A new rumor is surfacing in Salt Lake City that the University of Utah will retire their “drum and feather” U logo. The change will begin after the Sun Bowl for their football team. It will likely take place for the remainder of their athletic teams after the academic year is completed.
For football, this will mark perhaps the greatest change in Utah athletic gear since the now storied logo was introduced in 1975.
It is apparent that the university has been attempting to slowly phase out the Native American symbol for some time. More red “block-U’s” have been appearing on athletic playing fields, floors and facilities in recent years.
Tradition vs. Progression
In recent years, college football—led by the University of Oregon and the checkbook of alumnus Phil Knight, of Nike fame—has shown a seemingly endless parade of new trends and weekly fashion shows.
One of college football’s weekly guessing games (beyond game outcomes) has been what uniform the Oregon Ducks will show up wearing—either at home in Eugene or on the road.
Not to be outdone in all this, Arizona State made a huge fashion change this past year. They retired their ageless “Sparky the Sun Devil” logo in favor of a slightly less devilish “pitchfork” logo.
This is merely part of a greater trend of a rebranding of various franchises in college sports. Newer and more lucrative TV contracts don’t just mean higher coaching staff salaries, but a greater budget for uniforms as well.
Logo changes get fans back into the stores to purchase new hats, hoodie sweatshirts and T-shirts.
Despite their overall academic similarities, the Big Ten has been almost a complete opposite to the Pac-12 when it comes to this rebranding trend. Some schools, like Michigan, have made only minor tweaks here and there over the years.
There has also been a “throwback” brand trend that Michigan and Notre Dame did earlier this year and that Ohio State has done in recent years.
Measured Departure Over Time
The Ute tribe and associated bands have all given the University of Utah their blessing in keeping the mascot and nickname. But moving away from Native American names has been an ongoing trend for years—and has even been encouraged by the NCAA.
Some changes are over-politically correct at times to the point that it’s been annoying. Yet, a slow but measured departure has been the right course over time.
Perhaps the Washington Redskins could put this plan to use. They obviously have the most offensive nickname of anyone in the professional leagues—no questions asked.
After all, it was during the 1970s that the University of Utah dropped the “Runnin’ Redskins” nickname for the “Runnin’ Utes.” Perhaps this is a further measured move. The “drum and feather” logo was patterned after Washington's NFL team.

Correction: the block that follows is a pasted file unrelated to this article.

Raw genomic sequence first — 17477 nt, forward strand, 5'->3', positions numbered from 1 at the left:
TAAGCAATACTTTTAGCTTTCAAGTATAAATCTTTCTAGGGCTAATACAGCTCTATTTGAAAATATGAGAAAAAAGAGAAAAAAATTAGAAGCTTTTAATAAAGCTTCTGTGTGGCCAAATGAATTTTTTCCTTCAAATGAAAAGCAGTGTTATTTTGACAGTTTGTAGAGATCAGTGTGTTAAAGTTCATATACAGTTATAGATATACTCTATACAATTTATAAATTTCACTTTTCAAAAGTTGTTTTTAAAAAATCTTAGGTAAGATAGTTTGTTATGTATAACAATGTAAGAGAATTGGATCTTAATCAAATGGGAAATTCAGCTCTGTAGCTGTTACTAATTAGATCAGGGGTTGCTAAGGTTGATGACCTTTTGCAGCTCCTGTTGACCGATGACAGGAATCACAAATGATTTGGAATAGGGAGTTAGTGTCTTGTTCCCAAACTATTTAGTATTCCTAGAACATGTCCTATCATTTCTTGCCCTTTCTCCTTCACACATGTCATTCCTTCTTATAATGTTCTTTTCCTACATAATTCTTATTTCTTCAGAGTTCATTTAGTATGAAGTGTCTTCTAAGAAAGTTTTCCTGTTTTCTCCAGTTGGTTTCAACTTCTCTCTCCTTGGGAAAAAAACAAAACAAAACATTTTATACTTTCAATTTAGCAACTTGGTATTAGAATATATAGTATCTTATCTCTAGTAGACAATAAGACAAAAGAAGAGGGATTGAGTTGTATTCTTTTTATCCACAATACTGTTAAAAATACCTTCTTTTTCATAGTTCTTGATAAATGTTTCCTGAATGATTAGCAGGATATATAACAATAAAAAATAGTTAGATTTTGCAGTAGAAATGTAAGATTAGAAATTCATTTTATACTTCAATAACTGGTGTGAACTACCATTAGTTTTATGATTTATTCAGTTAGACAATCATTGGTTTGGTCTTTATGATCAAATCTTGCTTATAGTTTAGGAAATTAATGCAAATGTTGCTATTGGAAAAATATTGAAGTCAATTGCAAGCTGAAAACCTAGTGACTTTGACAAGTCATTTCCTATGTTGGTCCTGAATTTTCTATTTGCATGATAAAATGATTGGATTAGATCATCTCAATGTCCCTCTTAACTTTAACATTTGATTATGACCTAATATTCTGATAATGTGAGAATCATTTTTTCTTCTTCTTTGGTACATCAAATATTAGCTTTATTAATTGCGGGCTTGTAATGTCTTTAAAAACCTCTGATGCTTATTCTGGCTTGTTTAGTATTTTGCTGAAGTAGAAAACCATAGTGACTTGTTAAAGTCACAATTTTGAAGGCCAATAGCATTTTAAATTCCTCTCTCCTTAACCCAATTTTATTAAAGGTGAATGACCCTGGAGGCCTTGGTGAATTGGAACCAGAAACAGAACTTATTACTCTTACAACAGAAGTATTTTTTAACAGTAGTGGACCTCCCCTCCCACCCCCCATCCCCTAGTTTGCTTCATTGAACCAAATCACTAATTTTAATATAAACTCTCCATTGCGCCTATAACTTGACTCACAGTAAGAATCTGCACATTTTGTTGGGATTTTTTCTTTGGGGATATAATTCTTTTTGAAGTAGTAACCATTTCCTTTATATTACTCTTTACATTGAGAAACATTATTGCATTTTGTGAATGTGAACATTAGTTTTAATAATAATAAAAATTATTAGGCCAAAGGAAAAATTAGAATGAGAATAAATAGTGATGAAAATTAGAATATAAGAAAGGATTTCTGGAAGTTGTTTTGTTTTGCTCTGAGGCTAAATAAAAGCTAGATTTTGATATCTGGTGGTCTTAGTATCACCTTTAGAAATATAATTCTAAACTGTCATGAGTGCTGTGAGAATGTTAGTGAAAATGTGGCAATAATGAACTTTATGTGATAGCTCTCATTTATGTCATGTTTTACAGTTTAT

The NFL has also influenced at least some college branding. BYU adopted their traditional logo and white helmet in 1969 after the New York Jets won the Super Bowl. The Iowa Hawkeyes have clearly patterned their brand after the Pittsburgh Steelers.
Big Mistakes to Avoid
In some instances, changing a logo or brand can be as bad for a college team as for a company. Coke-Cola messed with their flagship beverage two-and-a-half decades ago and recently with the color of their seasonal Christmas can. Both proved to be splendid disasters.
In 1999, BYU allowed Nike to make a very sudden change that ultimately turned into a disaster. It will forever be tied to the only losing records the Cougars have had since prior to LaVell Edwards.
BYU ended up reverting to the traditional design after Bronco Mendenhall succeeded Gary Crowton in 2005. They retained the darker shade of “dark royal blue” (as opposed to the “navy blue” of Utah State).
Utah will never be Oregon. The school doesn’t need a big checkbook-toting alumnus tied to Under Armour the way Phil Knight is to Nike.
Utah should always remember their colors are the “crimson red” and white. There have been times that I’ve observed Utah jerseys with far too much black, which was used for more than to accent numbers and stripes (Indiana University at times has been guilty of this as well).
The weekly fashion show is also something Utah does not need to advance their brand. They don't need to risk the mistake of the TDS (a slang reference to BYU developed by former coach Urban Meyer in 2003).
Under Armour isn’t known to be as eccentric in its uniform designs as Nike has been over the years. BYU made the mistake of allowing Nike too much latitude in its design. The design went beyond what they did for the Denver Broncos two years earlier.
The white “lobster-bib” feature of the home jersey was outlawed by the NCAA by the end of the year. A re-work of the jersey, introduced in 2004, made BYU look more like a Sun Belt Conference school.
What Utah and Under Armor Should Do
Utah should allow an occasional return of the “drum and feather” logo for a throwback jersey and continue to protect its trademark.
A throwback jersey game in the future should never be ruled out. I will even go so far as to propose that they look at this possibility for a BYU game. That game will likely not be a yearly event after 2012, due to scheduling conflicts.
The school should give Ute fans something to hold on to that will help them remember their BCS-busting teams of 2004 and 2008. They should remember their transition from a no-name in the WAC/MWC to a household name in the Pac-12.
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